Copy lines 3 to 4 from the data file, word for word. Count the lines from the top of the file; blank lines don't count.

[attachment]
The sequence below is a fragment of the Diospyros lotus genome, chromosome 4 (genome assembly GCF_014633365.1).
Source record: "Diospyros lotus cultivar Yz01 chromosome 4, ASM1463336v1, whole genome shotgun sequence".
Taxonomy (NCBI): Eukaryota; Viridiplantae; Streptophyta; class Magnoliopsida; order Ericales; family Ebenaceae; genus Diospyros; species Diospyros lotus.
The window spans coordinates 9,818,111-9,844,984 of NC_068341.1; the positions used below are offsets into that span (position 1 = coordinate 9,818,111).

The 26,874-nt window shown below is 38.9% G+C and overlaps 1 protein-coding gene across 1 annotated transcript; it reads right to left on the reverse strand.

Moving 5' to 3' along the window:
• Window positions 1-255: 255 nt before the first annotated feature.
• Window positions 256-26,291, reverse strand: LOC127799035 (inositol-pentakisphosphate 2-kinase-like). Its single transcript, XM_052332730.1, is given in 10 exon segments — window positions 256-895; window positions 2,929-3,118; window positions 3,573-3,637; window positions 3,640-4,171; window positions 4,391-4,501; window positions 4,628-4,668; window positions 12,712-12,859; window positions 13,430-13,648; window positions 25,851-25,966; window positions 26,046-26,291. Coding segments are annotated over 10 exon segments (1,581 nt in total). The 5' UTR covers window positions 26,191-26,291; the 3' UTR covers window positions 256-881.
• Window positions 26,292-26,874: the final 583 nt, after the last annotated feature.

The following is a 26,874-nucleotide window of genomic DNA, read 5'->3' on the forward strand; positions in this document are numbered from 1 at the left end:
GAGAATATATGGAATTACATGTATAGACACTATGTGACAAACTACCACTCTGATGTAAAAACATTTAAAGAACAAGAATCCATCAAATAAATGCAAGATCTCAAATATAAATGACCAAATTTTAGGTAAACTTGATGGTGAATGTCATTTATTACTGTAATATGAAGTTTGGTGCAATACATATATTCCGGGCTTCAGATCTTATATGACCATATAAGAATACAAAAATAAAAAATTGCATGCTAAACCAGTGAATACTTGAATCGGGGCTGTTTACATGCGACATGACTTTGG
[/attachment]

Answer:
Taxonomy (NCBI): Eukaryota; Viridiplantae; Streptophyta; class Magnoliopsida; order Ericales; family Ebenaceae; genus Diospyros; species Diospyros lotus.
The window spans coordinates 9,818,111-9,844,984 of NC_068341.1; the positions used below are offsets into that span (position 1 = coordinate 9,818,111).